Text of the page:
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India's Changing Innovation System: Achievements, Challenges, and Opportunities for Cooperation: Report of a Symposium II PROCEEDINGS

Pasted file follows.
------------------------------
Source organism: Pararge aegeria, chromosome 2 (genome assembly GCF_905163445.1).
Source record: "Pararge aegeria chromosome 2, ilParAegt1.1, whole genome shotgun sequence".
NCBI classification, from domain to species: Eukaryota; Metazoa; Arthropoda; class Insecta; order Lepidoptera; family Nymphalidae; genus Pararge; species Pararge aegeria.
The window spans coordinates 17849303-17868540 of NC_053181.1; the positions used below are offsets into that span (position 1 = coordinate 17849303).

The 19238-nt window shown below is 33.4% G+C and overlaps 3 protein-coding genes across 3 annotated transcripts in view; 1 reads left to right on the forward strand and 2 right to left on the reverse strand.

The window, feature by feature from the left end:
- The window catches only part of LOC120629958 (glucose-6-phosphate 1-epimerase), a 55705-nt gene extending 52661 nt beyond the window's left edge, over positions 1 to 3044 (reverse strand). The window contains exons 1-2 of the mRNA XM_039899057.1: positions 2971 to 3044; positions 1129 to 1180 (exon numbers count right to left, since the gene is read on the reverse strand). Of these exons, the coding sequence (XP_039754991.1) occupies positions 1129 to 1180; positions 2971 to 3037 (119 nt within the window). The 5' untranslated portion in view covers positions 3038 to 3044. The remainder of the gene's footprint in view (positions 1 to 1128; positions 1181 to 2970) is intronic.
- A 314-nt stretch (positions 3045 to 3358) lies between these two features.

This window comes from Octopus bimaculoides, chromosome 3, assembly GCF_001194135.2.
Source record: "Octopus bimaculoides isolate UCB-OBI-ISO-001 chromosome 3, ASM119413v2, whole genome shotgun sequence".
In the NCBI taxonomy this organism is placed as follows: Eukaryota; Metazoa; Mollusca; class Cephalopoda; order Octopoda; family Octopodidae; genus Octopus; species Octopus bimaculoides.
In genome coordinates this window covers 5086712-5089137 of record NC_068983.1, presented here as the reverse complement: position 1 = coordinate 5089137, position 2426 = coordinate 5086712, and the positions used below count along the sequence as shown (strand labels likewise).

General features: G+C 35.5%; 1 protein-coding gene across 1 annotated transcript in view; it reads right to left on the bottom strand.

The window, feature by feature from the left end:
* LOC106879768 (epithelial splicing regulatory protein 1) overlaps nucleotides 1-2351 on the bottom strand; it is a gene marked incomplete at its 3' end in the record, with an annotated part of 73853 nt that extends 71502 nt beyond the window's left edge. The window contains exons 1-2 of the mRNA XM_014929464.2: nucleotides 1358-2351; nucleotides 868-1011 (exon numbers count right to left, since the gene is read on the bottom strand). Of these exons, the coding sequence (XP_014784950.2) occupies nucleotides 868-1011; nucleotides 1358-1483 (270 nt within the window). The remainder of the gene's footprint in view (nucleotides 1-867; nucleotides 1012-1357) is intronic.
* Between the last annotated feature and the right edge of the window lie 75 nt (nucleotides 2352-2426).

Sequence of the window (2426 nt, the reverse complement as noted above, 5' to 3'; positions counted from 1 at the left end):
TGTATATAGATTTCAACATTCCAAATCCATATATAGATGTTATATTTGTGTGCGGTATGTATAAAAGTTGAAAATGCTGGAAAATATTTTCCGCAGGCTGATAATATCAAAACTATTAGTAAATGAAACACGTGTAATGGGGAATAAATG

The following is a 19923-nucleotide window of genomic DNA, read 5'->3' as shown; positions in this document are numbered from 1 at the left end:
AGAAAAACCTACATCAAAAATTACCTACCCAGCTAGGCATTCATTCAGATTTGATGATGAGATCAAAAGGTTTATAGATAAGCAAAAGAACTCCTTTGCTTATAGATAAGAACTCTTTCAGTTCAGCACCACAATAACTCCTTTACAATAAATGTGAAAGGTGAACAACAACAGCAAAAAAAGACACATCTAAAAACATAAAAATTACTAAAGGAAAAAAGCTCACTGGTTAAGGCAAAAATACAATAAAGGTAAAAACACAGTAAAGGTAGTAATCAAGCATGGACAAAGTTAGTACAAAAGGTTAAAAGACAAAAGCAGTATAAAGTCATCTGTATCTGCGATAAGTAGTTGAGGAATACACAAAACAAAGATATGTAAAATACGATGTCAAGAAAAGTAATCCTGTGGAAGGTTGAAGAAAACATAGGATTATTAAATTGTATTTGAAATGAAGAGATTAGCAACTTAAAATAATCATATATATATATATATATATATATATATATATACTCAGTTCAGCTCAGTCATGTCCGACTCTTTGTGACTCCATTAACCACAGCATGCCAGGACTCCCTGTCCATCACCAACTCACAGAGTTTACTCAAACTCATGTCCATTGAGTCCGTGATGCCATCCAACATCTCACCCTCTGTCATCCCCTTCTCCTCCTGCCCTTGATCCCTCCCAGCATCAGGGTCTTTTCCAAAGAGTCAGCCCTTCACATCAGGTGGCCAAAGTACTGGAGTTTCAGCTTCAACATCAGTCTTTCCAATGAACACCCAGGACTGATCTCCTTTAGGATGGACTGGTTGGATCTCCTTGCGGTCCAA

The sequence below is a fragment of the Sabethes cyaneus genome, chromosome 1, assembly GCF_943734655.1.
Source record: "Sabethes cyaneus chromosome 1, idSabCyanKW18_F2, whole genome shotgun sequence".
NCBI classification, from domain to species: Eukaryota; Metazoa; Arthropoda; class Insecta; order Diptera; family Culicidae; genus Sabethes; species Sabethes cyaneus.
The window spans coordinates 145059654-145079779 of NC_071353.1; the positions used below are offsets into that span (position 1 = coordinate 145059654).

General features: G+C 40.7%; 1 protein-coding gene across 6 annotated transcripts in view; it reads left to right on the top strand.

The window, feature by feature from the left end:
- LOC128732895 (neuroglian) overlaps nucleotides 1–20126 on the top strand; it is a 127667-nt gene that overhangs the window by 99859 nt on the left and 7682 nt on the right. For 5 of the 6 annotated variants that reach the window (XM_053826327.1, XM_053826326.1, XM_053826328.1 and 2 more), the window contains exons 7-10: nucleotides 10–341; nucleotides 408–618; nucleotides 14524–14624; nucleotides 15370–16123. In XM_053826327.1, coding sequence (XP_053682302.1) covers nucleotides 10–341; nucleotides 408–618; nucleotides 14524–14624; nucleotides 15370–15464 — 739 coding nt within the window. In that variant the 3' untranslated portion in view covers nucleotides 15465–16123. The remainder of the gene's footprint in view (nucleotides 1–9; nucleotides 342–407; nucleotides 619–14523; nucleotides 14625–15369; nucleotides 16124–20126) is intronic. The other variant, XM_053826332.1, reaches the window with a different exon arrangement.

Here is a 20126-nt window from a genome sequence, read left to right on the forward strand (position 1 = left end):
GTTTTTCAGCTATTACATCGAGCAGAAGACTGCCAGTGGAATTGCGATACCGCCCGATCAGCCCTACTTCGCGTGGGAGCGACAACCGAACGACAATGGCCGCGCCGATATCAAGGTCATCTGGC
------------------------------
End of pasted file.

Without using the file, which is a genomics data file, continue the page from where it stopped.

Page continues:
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India's Changing Innovation System: Achievements, Challenges, and Opportunities for Cooperation: Report of a Symposium Welcome Remarks Ralph Cicerone National Academy of Sciences Recalling the excitement that surrounded the successful visit to Washington of Indian Prime Minister Manmohan Singh in July 2005, the first month of his own tenure at the head of the National Academy of Sciences, Dr. Cicerone expressed his pleasure at the convening of the day’s meeting, which was sure to afford a wonderful opportunity to explore the opportunities and challenges of greater cooperation in science and technology between India and the United States. India has a strong, rich, and productive creative tradition in science and mathematics of all kinds, so that while it is now a growing force in the global economy, it is far from new to science and technology. Advances in information technology make it possible for the United States to benefit from other countries’ innovative capabilities just as those others can benefit from America’s. However, the benefits of globalization also pose challenges. Globalization pushes companies, individuals, and public institutions alike to adapt. One of National Academies’ own recent reports, addressed to the U.S. Congress, stressed that with the pace of global competition increasing, the United States must adjust its policies and institutions if it is to compete in the future world economy.1 And the United States is hardly alone in needing to adapt. Countries around the world are seeking to accelerate the transfer of scientific knowledge from universities, laboratories, and individuals into the marketplace. “In this process we must learn from each other,” said Dr. Cicerone, calling that “the entire premise” of the conference. 1 National Academy of Sciences/National Academy of Engineering/Institute of Medicine (NAS/ NAE/IOM), Rising Above the Gathering Storm: Energizing and Employing America for a Brighter Economic Future, Washington D.C.: The National Academies Press, 2007.